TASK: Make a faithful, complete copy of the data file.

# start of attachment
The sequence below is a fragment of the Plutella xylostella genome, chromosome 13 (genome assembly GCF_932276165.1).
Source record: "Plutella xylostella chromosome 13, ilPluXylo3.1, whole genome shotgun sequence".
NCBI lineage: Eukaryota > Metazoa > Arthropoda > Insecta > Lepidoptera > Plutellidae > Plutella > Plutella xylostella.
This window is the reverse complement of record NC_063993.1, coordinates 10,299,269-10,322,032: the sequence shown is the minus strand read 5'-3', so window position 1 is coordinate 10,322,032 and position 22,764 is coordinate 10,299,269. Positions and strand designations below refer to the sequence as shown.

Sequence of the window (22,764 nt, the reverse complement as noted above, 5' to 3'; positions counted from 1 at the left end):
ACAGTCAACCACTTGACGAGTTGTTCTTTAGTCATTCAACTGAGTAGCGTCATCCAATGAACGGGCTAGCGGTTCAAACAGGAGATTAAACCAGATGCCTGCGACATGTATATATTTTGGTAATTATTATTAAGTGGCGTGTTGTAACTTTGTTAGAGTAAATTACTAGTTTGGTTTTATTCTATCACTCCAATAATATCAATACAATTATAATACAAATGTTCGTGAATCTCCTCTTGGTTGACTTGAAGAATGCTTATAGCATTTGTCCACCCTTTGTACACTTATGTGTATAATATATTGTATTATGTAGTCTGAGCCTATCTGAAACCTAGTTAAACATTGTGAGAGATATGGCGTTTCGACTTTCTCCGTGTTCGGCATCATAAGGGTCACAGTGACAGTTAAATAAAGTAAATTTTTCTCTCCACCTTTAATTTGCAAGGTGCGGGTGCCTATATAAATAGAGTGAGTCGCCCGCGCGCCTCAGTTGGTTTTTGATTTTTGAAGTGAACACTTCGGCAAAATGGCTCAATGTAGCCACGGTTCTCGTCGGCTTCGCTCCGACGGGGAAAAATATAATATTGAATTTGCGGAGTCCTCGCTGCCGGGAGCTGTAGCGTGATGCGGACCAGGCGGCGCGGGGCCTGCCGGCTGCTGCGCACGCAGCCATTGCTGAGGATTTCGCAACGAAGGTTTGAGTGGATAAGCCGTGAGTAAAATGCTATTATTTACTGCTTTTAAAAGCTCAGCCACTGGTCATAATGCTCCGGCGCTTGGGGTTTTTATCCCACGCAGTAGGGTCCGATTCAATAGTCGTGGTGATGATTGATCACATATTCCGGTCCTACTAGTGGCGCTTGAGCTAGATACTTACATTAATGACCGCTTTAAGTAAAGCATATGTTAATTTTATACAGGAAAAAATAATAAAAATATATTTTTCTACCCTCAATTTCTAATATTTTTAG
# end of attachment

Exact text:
The sequence below is a fragment of the Plutella xylostella genome, chromosome 13 (genome assembly GCF_932276165.1).
Source record: "Plutella xylostella chromosome 13, ilPluXylo3.1, whole genome shotgun sequence".
NCBI lineage: Eukaryota > Metazoa > Arthropoda > Insecta > Lepidoptera > Plutellidae > Plutella > Plutella xylostella.
This window is the reverse complement of record NC_063993.1, coordinates 10,299,269-10,322,032: the sequence shown is the minus strand read 5'-3', so window position 1 is coordinate 10,322,032 and position 22,764 is coordinate 10,299,269. Positions and strand designations below refer to the sequence as shown.

Sequence of the window (22,764 nt, the reverse complement as noted above, 5' to 3'; positions counted from 1 at the left end):
ACAGTCAACCACTTGACGAGTTGTTCTTTAGTCATTCAACTGAGTAGCGTCATCCAATGAACGGGCTAGCGGTTCAAACAGGAGATTAAACCAGATGCCTGCGACATGTATATATTTTGGTAATTATTATTAAGTGGCGTGTTGTAACTTTGTTAGAGTAAATTACTAGTTTGGTTTTATTCTATCACTCCAATAATATCAATACAATTATAATACAAATGTTCGTGAATCTCCTCTTGGTTGACTTGAAGAATGCTTATAGCATTTGTCCACCCTTTGTACACTTATGTGTATAATATATTGTATTATGTAGTCTGAGCCTATCTGAAACCTAGTTAAACATTGTGAGAGATATGGCGTTTCGACTTTCTCCGTGTTCGGCATCATAAGGGTCACAGTGACAGTTAAATAAAGTAAATTTTTCTCTCCACCTTTAATTTGCAAGGTGCGGGTGCCTATATAAATAGAGTGAGTCGCCCGCGCGCCTCAGTTGGTTTTTGATTTTTGAAGTGAACACTTCGGCAAAATGGCTCAATGTAGCCACGGTTCTCGTCGGCTTCGCTCCGACGGGGAAAAATATAATATTGAATTTGCGGAGTCCTCGCTGCCGGGAGCTGTAGCGTGATGCGGACCAGGCGGCGCGGGGCCTGCCGGCTGCTGCGCACGCAGCCATTGCTGAGGATTTCGCAACGAAGGTTTGAGTGGATAAGCCGTGAGTAAAATGCTATTATTTACTGCTTTTAAAAGCTCAGCCACTGGTCATAATGCTCCGGCGCTTGGGGTTTTTATCCCACGCAGTAGGGTCCGATTCAATAGTCGTGGTGATGATTGATCACATATTCCGGTCCTACTAGTGGCGCTTGAGCTAGATACTTACATTAATGACCGCTTTAAGTAAAGCATATGTTAATTTTATACAGGAAAAAATAATAAAAATATATTTTTCTACCCTCAATTTCTAATATTTTTAG